Rafting on the Wind River
Some of the Earth’s oldest rocks and some of Wyoming’s most challenging whitewater, can be found just south of Thermopolis in the Wind River Canyon, chiseled by time and gushing water through the Owl Creek Mountains.
Although only about a dozen miles long, the deep, narrow canyon harbors a collection of Class 3 rapids that can quickly grow to tumultuous Class 5 waves under high water flows. Hardcore paddlers relish the thought of tackling such big water, but only unusually high flows generate such big rollers. Still, the Class 3–4 water that normally pounds through rapids, called Sharpnose, Sphincter and Washakie Falls by the Native American-owned Wind River Canyon Whitewater Raft company, won’t disappoint either newcomers or veteran paddlers who prefer to spend their vacations on the water.
Born from the thick, glacial snowpack that blankets the high country of the Wind River Range off to the southwest, the river is temporarily tamed once it reaches Boysen Reservoir at the canyon’s mouth near Shoshone. Once unleashed, however, it turns into a churning rampage plunging downstream through the canyon.
Following a rugged course that drops an impressive 200 feet from the time it enters the Wind River Canyon to the time it exits, the river leaps, bounds and jumps over ledges and swirls around boulders. The result is a stretch of pulsating whitewater unsurpassed in Wyoming, a river with a rat-a-tat-tat series of rapids nicknamedBlack Coal, Windy Point, Split Rock, Sacajawea, Glassy Waves and Screamin’ Lizard.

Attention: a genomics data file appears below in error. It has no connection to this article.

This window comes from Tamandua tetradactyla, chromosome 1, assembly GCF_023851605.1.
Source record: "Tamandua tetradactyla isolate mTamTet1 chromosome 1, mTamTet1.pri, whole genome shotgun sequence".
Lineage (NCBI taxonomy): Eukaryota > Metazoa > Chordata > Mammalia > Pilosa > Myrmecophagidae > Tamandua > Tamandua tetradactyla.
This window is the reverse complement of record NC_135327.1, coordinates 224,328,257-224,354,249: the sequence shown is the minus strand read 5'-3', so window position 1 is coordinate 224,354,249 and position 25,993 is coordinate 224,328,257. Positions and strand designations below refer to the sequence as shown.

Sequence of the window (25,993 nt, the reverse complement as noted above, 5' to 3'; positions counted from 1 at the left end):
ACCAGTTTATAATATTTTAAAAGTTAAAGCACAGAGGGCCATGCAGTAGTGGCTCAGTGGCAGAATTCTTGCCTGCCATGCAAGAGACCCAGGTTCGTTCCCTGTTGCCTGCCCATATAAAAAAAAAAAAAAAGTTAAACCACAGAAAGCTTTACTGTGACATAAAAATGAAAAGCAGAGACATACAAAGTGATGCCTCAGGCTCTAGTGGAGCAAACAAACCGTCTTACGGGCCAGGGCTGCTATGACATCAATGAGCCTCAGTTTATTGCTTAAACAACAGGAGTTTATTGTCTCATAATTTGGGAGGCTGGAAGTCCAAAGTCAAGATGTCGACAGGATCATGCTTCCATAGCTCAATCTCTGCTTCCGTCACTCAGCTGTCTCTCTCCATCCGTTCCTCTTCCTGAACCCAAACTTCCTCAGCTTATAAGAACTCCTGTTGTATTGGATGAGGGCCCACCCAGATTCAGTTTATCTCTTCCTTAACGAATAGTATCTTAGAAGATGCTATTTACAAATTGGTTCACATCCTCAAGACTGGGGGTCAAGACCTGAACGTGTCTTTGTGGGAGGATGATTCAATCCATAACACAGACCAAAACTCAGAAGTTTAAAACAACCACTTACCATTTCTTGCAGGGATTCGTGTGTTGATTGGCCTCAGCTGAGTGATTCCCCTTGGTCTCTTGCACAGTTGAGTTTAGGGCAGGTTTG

Unlike some bigger, broader rivers that have few obstacles, the Wind River is a technical playground, a sinewy waterway chock full of boulders and rock gardens that require paddlers to carefully thread their way downstream. Quick reactions and strong paddling are needed to weave back and forth across the river to avoid obstacles and set up for the correct entry into rapids.
Those who choose to float through the canyon, whose 2,000-foot-high walls chew down through nearly 3 billion years of earth science, actually wind up paddling two rivers in one. A miscommunication between 19th-century explorers led to the river that enters the canyon being named the Wind, while the one that exits the canyon is called the Big Horn.
Wind River Canyon Whitewater Raft, the only commercial whitewater raft outfitter on the river, offers three alternatives to experience the canyon’s whitewater between Memorial Day and Labor Day. Those without the time for an entire day of floating can choose to run either the upper canyon, a trip of about two hours, or the lower canyon, a trip of about two-and-a-half hours. A full-day adventure that lashes together those two river sections lasts about five hours and includes a barbecue lunch of steak, chicken or vegetarian dishes served at the company’s riverside teepee campsite.
For those who want to mix angling with running rapids, the company also offers guided fishing trips in the river, a blue-ribbon fishery dotted with deep pools where brown and rainbow trout lurk.